A look back after 13 short years
As Water Ways embarks on its 14th year, a brief glance back at a few of the past 651 columns seems appropriate.
After all, in the first Water Ways column of April 1, 1993, I made a commitment to cover all aspects of recreational boating in Hawaii. So a quick review may not only remind us of past events, but it may give us a hint about the future as well.
Stories of individuals in the boating community who have risen above the ordinary have been, and will always be found in this column. Whether it is about a sailor circumnavigating the world, or an angler catching a record-breaking fish, such stories are timeless in their appeal.
Over the years, we have met such individuals as Brian "BJ" Caldwell, who rounded the world on a 28-foot sailboat before his 21st birthday, and Al Bento, who captured his first 1,000-pound marlin after fishing for a "grander" for over 40 years.
Sailing regattas and fishing tournaments have been ongoing sources for story material, of course, because individual and team competition is such an important part of the human psyche. And, to their credit, Hawaii's yacht and boat clubs have always hosted such contests with enthusiasm.
However, we have seen that the number, popularity, and extravagance of those competitions often reflect our local and world economies.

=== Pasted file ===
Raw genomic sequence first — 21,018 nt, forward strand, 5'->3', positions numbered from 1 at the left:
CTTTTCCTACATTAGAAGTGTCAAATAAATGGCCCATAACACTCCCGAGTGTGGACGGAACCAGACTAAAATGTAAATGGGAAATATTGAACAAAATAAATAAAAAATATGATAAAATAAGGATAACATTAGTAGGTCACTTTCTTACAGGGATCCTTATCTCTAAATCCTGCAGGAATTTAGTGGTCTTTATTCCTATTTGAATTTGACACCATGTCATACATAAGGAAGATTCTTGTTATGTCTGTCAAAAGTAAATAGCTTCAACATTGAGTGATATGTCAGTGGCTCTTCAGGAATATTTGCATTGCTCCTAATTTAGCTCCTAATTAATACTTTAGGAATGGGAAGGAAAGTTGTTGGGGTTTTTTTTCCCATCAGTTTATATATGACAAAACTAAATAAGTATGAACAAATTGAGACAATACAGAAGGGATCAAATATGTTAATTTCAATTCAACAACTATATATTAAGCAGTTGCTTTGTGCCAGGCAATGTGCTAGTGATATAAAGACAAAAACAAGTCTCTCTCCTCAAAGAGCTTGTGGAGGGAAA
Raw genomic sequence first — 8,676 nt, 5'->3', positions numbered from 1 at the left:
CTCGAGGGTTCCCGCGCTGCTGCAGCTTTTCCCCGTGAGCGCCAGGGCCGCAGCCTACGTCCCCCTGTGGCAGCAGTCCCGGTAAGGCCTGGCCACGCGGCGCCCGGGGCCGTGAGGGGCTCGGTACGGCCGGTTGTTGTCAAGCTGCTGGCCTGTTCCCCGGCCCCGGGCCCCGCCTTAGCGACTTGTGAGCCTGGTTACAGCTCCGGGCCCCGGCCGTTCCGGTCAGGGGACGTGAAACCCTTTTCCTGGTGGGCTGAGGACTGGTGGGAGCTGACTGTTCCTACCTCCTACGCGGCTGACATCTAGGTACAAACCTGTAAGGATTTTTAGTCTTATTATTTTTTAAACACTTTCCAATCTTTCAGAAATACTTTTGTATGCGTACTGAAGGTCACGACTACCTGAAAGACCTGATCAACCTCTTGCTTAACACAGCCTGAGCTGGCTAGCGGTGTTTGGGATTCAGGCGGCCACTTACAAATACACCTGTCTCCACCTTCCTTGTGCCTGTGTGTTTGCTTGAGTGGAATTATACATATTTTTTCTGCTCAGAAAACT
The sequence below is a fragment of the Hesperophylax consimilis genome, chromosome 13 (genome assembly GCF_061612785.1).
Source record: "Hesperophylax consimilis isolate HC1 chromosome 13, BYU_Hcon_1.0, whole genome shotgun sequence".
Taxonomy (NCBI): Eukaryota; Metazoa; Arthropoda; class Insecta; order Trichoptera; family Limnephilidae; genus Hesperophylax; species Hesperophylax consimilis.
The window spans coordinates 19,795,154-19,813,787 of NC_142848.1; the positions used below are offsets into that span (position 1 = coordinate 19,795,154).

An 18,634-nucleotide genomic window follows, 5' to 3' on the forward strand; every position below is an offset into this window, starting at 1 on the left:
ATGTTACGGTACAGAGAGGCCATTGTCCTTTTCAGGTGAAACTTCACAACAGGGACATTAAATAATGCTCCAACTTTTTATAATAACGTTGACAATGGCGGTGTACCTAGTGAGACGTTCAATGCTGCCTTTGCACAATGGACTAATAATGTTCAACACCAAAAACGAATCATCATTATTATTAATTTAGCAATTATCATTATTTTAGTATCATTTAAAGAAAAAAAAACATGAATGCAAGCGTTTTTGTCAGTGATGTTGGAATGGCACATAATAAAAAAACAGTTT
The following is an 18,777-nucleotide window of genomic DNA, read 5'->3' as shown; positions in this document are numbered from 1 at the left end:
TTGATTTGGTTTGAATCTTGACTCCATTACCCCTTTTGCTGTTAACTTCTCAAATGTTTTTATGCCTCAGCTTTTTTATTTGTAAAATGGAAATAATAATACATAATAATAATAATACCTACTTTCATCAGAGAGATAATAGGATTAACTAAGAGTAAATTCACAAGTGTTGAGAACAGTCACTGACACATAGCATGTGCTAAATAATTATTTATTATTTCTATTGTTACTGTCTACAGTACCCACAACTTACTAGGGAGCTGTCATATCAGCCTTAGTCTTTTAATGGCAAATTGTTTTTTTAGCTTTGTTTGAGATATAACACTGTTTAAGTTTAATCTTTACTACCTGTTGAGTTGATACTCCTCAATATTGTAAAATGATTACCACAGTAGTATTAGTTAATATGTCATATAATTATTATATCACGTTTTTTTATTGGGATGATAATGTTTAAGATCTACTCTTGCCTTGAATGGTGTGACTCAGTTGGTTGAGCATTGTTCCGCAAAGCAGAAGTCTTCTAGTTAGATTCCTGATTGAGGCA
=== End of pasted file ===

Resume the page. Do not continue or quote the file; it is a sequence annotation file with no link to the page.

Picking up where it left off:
Participants as well as sponsors tend to ebb and flow in direct proportion to their disposable income, as prestigious perennial events such as the Transpacific Yacht Race and the Hawaiian International Billfish Tournament have shown.
Two story lines that have become annual columns have been warnings to mariners. At the start of winter, there's the reminder to be aware of the annual migration of humpback whales, and in June there's the reminder to be prepared for hurricanes.
And while these columns are somewhat repetitious, an increase in the numbers of whales, hurricanes or boat owners in any year can add to their importance.
Perhaps the subject that has received more attention in this column than all others has been Hawaii's diminishing boating infrastructure.
Year after year, and under administration after administration, recreational boaters from Hanalei to South Point have witnessed our state-run marinas collapsing around them. And as one might expect, the situation has provided me with more than enough issues to write about in a short weekly column.
But how much better would it be to have positive events to chronicle? I can imagine this column filled with the news of an exciting new marina replacing the floating slums of Lahaina, or a doubling of the size of Kailua-Kona's Honokohau, or even the Ala Wai's crumbling harbor being transformed into a mini Marina del Rey, Calif.
But the reality is that until boaters become unified in their demands to government and those in positions of power come to understand recreational boating's economic potential, the stories in the Water Ways of the future will likely look much like those of the past.